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2016/17 Taught Postgraduate Module Catalogue

ENGL5837M Victorian New Media

30 creditsClass Size: 10

Module manager: Dr James Mussell

Taught: Semester 2 (Jan to Jun) View Timetable

Year running 2016/17

This module is not approved as an Elective


To consider the way Victorian literary texts were informed by and responded to changing media and media technologies;
To explore the different forms of Victorian new media and media technologies;
To apply media theory to the study of Victorian literature and culture.

Learning outcomes
By the end of the course students will be able to:
- describe a range of different Victorian media / media technologies, including telegraphy, postal services, print, paper, and the railways.
- examine the way different media / media technologies structured social relationships in the period.
- compare the way different literary texts represented and discussed media / media technologies.
- consider how different media forms affect the production, distribution and understanding of literary texts.


The Victorian period witnessed a media revolution. From the industrialization of print to the invention of recorded sound, the Victorians created new ways in which they could relate to one another. This module explores the impact of different kinds of Victorian new media, considering how they were understood and the effect they had on more established forms and genres. Each week we will read material (literary and non-literary) that responds to a particular form of media or media technology. We will discover how these new media affected the way the Victorians communicated, whether across space and time or between the living and the dead.

The module will begin with a class on inscription, ‘Writing Things Down’, which will consider the purpose of writing and how this was shaped by industrial print culture. We will then to move on to look at different types of Victorian new media, with classes on the telegraph (both wired and wireless), post, paper, the cinematograph, and the phonograph. We will also discuss the place of technology in the period and its connection with a particularly Victorian kind of modernity. New media were often described as collapsing time and space, bringing people closer together. On this course we will explore the technologies, systems, texts, and objects that shrank the world and consider the new kinds of presence that were subsequently produced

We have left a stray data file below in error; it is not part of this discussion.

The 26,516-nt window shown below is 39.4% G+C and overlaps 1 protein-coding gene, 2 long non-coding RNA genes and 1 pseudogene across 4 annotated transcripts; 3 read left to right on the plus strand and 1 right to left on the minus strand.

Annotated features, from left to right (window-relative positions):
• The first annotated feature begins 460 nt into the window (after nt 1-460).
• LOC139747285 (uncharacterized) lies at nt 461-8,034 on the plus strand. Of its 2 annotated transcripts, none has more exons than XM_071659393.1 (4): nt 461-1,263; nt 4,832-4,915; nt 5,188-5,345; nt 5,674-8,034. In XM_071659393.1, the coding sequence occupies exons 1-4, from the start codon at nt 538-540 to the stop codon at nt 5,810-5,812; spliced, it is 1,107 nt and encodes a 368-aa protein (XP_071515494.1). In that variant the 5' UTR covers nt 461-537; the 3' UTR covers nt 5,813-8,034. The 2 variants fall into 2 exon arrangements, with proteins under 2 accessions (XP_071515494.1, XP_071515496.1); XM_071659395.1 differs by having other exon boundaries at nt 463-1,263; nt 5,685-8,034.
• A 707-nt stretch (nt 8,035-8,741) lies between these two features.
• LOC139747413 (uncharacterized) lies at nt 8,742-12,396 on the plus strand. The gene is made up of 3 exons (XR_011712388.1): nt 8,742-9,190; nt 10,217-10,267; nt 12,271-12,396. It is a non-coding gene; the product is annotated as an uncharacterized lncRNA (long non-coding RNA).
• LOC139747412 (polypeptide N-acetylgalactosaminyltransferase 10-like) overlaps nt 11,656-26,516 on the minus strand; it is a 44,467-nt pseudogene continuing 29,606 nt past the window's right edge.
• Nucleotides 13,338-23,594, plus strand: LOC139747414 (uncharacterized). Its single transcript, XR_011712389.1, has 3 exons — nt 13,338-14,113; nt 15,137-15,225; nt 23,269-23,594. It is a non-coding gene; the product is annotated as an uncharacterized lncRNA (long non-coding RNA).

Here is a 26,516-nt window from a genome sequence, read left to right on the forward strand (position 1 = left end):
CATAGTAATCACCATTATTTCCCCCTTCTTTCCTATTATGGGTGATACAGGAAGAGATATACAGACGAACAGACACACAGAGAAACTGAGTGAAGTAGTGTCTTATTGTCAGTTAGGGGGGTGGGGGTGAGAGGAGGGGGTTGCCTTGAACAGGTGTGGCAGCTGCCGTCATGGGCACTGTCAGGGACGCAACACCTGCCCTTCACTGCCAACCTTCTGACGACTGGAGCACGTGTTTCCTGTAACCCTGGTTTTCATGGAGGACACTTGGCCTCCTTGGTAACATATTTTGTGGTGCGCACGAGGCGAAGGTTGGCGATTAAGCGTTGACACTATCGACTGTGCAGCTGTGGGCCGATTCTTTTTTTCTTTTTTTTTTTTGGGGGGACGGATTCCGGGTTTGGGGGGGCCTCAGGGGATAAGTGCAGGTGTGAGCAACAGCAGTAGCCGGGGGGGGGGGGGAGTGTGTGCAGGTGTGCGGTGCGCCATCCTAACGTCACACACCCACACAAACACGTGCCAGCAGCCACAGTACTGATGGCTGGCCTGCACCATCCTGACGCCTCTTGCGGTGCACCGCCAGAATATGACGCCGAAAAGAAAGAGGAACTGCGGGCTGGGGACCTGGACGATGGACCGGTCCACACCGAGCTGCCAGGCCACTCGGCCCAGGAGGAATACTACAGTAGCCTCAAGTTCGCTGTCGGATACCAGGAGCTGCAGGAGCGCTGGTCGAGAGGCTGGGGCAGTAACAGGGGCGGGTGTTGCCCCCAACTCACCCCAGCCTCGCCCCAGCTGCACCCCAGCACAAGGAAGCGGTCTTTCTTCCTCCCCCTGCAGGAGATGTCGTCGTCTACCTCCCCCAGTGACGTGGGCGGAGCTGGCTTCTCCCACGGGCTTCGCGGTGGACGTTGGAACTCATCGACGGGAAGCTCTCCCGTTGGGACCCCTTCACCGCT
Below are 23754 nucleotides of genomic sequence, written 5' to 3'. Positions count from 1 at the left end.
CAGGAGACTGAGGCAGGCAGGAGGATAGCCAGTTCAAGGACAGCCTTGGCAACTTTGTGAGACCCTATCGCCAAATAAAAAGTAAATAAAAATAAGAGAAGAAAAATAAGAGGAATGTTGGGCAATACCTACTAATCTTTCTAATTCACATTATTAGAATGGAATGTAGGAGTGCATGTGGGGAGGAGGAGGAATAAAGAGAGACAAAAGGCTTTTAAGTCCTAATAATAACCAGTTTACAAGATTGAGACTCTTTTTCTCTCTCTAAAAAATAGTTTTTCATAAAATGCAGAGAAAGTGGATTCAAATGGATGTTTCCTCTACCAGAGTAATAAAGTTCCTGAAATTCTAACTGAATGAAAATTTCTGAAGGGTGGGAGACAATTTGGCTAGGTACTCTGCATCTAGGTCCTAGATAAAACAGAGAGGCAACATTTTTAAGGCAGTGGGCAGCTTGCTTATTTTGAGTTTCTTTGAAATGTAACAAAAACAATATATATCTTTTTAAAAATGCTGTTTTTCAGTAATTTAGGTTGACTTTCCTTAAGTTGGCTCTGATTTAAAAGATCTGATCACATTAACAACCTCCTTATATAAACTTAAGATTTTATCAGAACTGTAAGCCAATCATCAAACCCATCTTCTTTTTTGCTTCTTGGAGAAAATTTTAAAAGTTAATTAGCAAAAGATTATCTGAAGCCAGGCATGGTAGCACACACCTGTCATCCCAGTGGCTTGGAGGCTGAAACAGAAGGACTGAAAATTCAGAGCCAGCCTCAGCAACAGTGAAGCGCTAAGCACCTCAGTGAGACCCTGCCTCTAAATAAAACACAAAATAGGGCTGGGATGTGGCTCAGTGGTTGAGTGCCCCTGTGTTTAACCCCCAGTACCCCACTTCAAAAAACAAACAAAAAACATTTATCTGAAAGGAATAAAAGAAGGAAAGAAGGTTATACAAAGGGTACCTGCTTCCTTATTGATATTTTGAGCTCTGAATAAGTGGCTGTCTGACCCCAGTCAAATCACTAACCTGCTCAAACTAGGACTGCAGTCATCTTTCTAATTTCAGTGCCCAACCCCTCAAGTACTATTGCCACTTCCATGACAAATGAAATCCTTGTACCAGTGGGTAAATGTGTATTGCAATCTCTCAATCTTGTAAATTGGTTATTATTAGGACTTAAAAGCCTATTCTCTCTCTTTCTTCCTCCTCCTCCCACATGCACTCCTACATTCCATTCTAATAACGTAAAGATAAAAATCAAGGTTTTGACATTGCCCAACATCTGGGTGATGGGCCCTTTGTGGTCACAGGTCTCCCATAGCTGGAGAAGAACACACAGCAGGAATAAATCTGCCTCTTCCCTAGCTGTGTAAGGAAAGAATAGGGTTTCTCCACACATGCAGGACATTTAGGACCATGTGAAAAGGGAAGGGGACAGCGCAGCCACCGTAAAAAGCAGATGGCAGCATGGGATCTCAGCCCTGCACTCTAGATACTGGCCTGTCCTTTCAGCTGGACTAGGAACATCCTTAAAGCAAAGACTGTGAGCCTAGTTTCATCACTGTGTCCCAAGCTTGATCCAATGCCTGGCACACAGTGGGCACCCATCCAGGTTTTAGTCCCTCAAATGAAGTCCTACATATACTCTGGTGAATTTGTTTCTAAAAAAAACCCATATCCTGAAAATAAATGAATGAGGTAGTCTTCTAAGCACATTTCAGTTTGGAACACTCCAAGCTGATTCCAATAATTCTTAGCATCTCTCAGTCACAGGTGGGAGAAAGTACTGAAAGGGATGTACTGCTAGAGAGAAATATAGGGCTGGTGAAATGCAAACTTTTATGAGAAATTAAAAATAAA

Teaching methods

Delivery typeNumberLength hoursStudent hours
Private study hours280.00
Total Contact hours20.00
Total hours (100hr per 10 credits)300.00

Private study

Weekly reading and research assignments in preparation for seminars and essay writing

Opportunities for Formative Feedback

One unassessed essay of approximately 2000 words

Methods of assessment

Assessment typeNotes% of formal assessment
Essay1 x 4,000 word essay100.00
Total percentage (Assessment Coursework)100.00

Normally resits will be assessed by the same methodology as the first attempt, unless otherwise stated

Reading list

The reading list is available from the Library website

Last updated: 25/04/2016


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